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This article is written by Shivangi Agrawal, pursuing a Certificate Course in Advanced Criminal Litigation & Trial Advocacy from LawSikho.


There has been much debate about the existing disparities between white-collar crime and street crimes. Let us first understand what is white collar crime and street crime.

White collar crime means fraudulent activities done by public officials, business tycoons, individuals who lure people for personal beneficial gains. For instance, mismanagement of public funds, Ponzi scams, embezzlement of money, money laundering, illicit trading of drugs, etc. Some well-known cases are Saradha Chit Fund Scam, Vijay Mallya scandal, Harshad Mehta Scam, etc. Such activities are often characterised by deceit, fraud, cheating and breach of trust. Noticeably, these characteristics also find their place in street crimes. 

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Street crimes are understood as the crimes committed in public or private spaces. Examples include murder, robbery, larceny, rape, etc. If we compare, street crimes are also financially motivated in a large number of incidents and cause physical and mental harm to the society. Two heads that characterize street crime are emotional factor and physical harm. Often, the street crimes are committed against known people or relatives after property disputes, disagreements on marriage, feeling of revenge, etc. resulting in emotional disbalance amidst the family and society whereas the white-collar crimes may result in emotional hurt but on an individual level. Next, the physical harm; does not find its place in white-collar crimes whereas offences of assault, robbery, murder are often associated with physical injury.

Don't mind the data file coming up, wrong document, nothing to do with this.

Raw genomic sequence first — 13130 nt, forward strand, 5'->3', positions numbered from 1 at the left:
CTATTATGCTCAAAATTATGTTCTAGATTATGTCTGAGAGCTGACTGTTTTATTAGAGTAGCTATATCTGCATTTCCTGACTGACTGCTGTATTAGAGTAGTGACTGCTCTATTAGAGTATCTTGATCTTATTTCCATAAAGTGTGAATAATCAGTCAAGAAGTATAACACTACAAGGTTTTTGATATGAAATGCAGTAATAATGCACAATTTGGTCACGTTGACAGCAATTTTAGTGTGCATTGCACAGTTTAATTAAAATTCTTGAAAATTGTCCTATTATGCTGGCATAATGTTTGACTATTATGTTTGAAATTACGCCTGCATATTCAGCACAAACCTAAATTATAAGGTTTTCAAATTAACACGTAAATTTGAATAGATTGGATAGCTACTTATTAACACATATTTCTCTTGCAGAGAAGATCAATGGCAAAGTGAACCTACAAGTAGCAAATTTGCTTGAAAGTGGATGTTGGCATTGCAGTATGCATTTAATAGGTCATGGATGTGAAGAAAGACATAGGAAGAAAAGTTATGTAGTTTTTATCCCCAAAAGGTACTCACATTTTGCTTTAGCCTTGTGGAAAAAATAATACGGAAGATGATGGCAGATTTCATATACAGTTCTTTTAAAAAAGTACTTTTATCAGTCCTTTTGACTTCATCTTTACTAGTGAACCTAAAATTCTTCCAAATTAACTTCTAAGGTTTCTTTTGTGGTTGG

Though white-collar crimes are identified as victimless crimes, it’s not actually as such. In fact, large mass is targeted in white-collar crimes and resultantly, there would be more victims. It undermines the socio-political system of the country. It also adds financial burdens on the victims leaving them in the state of disparity which they are unable to overcome for their lives or generations. Hence, both white collar crimes and street crimes are equated by the consequences and effect such activities have on society. Identity theft (Personation) often placed under the category of street crime can also be counted into white-collar crime, as it affects many lives.


The term ‘white collar crime’ was coined by Edwin Sutherland in 1939. Few decades back, when white-collar crime evolved, people were not aware about the seriousness of the crimes. White-collar crimes were often seen to be associated with high-class people, though today it is same but the comparative number of innocent people associated was very less. Thus, the legal sanction for white-collar crime was minimal.